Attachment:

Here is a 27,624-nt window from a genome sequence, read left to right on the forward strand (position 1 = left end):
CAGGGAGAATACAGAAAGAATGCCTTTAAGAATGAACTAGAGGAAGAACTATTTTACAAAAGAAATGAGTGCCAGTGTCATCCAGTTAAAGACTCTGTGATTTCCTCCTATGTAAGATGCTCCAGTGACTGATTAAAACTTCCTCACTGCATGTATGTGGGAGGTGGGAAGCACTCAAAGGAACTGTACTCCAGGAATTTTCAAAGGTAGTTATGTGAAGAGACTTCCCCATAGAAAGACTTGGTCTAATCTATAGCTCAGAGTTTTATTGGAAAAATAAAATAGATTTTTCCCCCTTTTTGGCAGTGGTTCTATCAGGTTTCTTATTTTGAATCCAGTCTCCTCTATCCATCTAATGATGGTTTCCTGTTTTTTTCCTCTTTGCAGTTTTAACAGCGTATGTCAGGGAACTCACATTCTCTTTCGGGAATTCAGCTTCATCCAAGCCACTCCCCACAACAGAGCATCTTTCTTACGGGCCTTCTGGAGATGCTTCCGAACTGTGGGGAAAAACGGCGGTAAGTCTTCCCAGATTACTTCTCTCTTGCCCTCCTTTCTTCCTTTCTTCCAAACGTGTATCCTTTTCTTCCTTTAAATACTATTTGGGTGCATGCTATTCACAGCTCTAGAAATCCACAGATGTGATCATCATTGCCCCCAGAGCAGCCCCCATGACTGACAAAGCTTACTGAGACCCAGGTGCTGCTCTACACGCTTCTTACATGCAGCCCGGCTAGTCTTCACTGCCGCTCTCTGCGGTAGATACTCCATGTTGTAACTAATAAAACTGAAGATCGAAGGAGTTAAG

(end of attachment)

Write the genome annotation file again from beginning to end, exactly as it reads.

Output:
Here is a 27,624-nt window from a genome sequence, read left to right on the forward strand (position 1 = left end):
CAGGGAGAATACAGAAAGAATGCCTTTAAGAATGAACTAGAGGAAGAACTATTTTACAAAAGAAATGAGTGCCAGTGTCATCCAGTTAAAGACTCTGTGATTTCCTCCTATGTAAGATGCTCCAGTGACTGATTAAAACTTCCTCACTGCATGTATGTGGGAGGTGGGAAGCACTCAAAGGAACTGTACTCCAGGAATTTTCAAAGGTAGTTATGTGAAGAGACTTCCCCATAGAAAGACTTGGTCTAATCTATAGCTCAGAGTTTTATTGGAAAAATAAAATAGATTTTTCCCCCTTTTTGGCAGTGGTTCTATCAGGTTTCTTATTTTGAATCCAGTCTCCTCTATCCATCTAATGATGGTTTCCTGTTTTTTTCCTCTTTGCAGTTTTAACAGCGTATGTCAGGGAACTCACATTCTCTTTCGGGAATTCAGCTTCATCCAAGCCACTCCCCACAACAGAGCATCTTTCTTACGGGCCTTCTGGAGATGCTTCCGAACTGTGGGGAAAAACGGCGGTAAGTCTTCCCAGATTACTTCTCTCTTGCCCTCCTTTCTTCCTTTCTTCCAAACGTGTATCCTTTTCTTCCTTTAAATACTATTTGGGTGCATGCTATTCACAGCTCTAGAAATCCACAGATGTGATCATCATTGCCCCCAGAGCAGCCCCCATGACTGACAAAGCTTACTGAGACCCAGGTGCTGCTCTACACGCTTCTTACATGCAGCCCGGCTAGTCTTCACTGCCGCTCTCTGCGGTAGATACTCCATGTTGTAACTAATAAAACTGAAGATCGAAGGAGTTAAG